As promised, the first “Cambria Watch” of the new mission just started, provided for us by First Mate Hilary Halajko of Sea Change Sailing Trust. “Today, she says, “we start the month long second extended cruise with our Youth Sailing Scheme, again aboard Cambria. During the first week we are re enacting her final passage in trade. This week in 1971 she carried cargo between Tilbury and Ipswich docks. Tomorrow we depart from the same berth in Tilbury carrying samples of product kindly supplied by Brett Aggregates Ltd, whose assistance is much appreciated, bound for Ipswich. During her final commercial passage the mate was a lad named Dick Durham. Now news editor at Yachting Monthly he is joining us at the start of the exercise”. Thanks for that Hilary. Please, just for the ‘craic’, while you have Dick Durham pinned down, see if you can get him to write something for us. It would be an honour to include it.
Meanwhile for all those who have dragged themselves away from the ‘Lympics to read this, a rather fun article came my way via a comment on this site from David Rye which says that a firm called Bob Ellis Design designed the jumps for the Equestrian event on Sunday which was nominated “London Day” (see also http://bobellisdesign.co.uk/sitebuildercontent/sitebuilderfiles/jumpingsunday.pdf )
The write up in the design pamphlet says “Fence 1 – Light House and Thames Barge
The entrance to the National Maritime Museum in Greenwich is dominated by this
lighthouse lamp which hangs down from the glass roof of Neptune Court, completed
in 1999. The National Maritime Museum is formed from the Queen’s House and two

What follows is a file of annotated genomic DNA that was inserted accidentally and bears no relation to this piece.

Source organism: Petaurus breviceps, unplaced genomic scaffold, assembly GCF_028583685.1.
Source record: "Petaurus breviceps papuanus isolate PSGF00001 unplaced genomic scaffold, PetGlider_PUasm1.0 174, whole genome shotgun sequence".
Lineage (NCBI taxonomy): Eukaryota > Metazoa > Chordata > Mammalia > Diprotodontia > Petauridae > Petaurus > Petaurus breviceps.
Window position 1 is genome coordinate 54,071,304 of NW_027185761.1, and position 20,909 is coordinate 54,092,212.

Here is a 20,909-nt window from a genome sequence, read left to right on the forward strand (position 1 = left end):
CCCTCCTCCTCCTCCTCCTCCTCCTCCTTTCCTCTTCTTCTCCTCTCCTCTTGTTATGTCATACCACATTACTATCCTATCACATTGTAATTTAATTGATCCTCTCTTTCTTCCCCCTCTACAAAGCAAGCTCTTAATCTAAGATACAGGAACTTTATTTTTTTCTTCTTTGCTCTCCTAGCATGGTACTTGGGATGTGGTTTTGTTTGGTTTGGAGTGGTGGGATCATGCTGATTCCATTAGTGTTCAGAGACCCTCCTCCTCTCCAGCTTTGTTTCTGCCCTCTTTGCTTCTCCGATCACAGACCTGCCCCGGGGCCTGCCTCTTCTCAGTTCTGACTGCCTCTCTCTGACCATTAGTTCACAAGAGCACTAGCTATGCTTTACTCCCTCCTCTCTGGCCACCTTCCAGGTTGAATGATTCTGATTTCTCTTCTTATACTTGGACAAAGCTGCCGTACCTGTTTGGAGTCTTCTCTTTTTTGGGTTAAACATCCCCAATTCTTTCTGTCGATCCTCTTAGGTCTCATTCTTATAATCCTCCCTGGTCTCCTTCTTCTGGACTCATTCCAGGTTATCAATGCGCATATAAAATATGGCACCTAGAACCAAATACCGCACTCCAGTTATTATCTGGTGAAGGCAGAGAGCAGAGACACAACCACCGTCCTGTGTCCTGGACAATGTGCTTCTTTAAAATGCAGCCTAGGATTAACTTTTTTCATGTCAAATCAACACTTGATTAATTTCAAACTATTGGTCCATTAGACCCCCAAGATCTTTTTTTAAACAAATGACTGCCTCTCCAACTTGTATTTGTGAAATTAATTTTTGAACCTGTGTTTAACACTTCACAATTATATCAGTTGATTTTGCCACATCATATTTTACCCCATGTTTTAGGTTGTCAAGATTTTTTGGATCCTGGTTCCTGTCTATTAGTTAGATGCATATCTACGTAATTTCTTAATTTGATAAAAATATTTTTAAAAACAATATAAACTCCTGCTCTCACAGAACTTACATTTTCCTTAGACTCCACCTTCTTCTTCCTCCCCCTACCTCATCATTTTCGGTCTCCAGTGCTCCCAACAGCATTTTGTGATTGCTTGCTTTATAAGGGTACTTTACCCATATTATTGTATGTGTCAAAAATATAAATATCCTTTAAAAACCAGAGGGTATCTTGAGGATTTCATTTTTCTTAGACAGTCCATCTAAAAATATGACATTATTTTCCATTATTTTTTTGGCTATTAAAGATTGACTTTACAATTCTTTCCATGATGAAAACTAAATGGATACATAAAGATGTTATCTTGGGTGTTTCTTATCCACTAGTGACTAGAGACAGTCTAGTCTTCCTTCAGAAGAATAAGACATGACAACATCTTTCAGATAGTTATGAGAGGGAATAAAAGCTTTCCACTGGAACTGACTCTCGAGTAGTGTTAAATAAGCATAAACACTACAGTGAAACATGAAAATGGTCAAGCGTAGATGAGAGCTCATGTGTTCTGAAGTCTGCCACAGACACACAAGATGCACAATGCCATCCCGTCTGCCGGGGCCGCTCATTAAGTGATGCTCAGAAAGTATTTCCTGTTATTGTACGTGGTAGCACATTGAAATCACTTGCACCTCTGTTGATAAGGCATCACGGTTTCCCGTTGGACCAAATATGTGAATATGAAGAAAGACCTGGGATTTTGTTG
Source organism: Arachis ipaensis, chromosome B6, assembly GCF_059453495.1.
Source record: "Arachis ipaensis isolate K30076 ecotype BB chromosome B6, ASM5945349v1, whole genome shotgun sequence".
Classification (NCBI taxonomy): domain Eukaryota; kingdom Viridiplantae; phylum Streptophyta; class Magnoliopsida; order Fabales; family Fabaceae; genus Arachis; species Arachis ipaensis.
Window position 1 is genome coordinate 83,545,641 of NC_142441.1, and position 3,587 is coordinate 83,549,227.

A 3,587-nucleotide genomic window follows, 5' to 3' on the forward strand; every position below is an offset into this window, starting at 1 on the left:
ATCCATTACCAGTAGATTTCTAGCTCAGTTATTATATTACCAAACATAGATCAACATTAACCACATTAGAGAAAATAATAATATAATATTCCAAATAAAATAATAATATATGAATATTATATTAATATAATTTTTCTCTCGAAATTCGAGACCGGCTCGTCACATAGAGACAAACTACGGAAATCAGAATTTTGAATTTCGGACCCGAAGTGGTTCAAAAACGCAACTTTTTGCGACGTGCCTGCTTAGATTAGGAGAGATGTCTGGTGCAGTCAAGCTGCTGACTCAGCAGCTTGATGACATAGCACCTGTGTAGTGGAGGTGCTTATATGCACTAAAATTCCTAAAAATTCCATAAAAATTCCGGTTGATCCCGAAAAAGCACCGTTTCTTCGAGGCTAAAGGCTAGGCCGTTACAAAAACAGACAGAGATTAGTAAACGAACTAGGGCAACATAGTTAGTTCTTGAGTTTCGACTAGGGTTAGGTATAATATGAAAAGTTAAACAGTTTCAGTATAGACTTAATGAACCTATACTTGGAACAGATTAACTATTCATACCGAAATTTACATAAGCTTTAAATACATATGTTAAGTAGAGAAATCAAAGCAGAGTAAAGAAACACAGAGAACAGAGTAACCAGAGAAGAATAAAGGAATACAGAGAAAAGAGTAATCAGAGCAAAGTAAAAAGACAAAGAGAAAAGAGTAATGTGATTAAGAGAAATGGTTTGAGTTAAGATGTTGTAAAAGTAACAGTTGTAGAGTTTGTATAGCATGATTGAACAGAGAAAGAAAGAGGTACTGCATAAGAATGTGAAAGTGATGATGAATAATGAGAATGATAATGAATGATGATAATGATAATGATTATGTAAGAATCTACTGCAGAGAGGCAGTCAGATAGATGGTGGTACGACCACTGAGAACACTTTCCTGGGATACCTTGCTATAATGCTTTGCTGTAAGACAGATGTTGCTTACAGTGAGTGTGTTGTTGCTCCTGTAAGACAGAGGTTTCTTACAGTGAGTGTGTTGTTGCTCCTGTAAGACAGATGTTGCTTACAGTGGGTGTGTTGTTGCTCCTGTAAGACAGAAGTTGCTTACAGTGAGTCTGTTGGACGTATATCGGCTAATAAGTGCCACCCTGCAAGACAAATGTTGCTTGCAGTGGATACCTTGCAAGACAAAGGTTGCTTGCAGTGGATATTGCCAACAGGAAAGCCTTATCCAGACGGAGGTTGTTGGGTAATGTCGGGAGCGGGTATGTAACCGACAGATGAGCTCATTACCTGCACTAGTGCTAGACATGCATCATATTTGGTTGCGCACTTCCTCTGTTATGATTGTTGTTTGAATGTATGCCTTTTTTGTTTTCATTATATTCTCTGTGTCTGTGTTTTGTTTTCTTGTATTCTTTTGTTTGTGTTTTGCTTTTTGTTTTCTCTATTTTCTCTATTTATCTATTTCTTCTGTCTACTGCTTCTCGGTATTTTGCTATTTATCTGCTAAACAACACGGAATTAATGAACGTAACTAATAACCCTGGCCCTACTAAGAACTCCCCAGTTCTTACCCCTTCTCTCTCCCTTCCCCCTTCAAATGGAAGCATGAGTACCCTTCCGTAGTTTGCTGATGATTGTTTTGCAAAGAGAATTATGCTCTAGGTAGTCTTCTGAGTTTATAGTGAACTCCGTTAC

separate wings, joined by colonnades, and was first opened in 1937.
Ships rely on lighthouses to warn them of danger and to guide them safely to land or a
harbour. A traditional lighthouse is a tall, rounded tower on land near a coast. Modern
lighthouses may be on land or they may be on a platform in the sea.
The main feature of all lighthouses is a bright light. It was the lighthouse keeper’s
responsibility to keep this light burning in a lamp such as this. Most lighthouses
nowadays have automatic lamps that need little tending.
The Thames sailing barge was a type of commercial sailing boat common on the River
Thames in London in the 19th century. It had a flat bottom, perfectly adapted to the
Thames Estuary with its shallow waters and narrow rivers.
These barges also traded much further afield, to the North of England, the south coast
and even to continental European ports. Cargoes varied enormously: bricks, mud,
hay, rubbish, sand, coal and grain, for example. Due to the efficiency of a Thames
barge’s gear, a crew of only two was enough for most voyages.
Most Thames barges were wooden-hulled, between 80 and 90 feet (25 – 30 metres)
long with a beam of around 20 feet (6 metres). The hull was mainly a hold with two
small living areas in the bow and stern; access was through two large hatchways.
They were usually spritsail rigged on two masts. The main mast could be lowered to
clear bridges. Most had a topsail above a huge mainsail and a large foresail. The
mizzen was a much smaller mast on which was set a single sail whose main purpose
was to aid steering when tacking.
The typical rusty-red colour of the flax sails was due to the dressing used to waterproof
them, traditionally made from red ochre, cod oil and seawater. In good conditions a
sailing barge could attain a speed of over 12 knots.
At the turn of the 20th century over 2,000 Thames sailing barges were registered.
Today only a small handful remain, converted to pleasure craft and commonly sailed in
annual races which take place in the Thames Estuary.”
Ahhh, We barges get in everywhere. Top table! Thank you David Rye and Thank You Bob Ellis.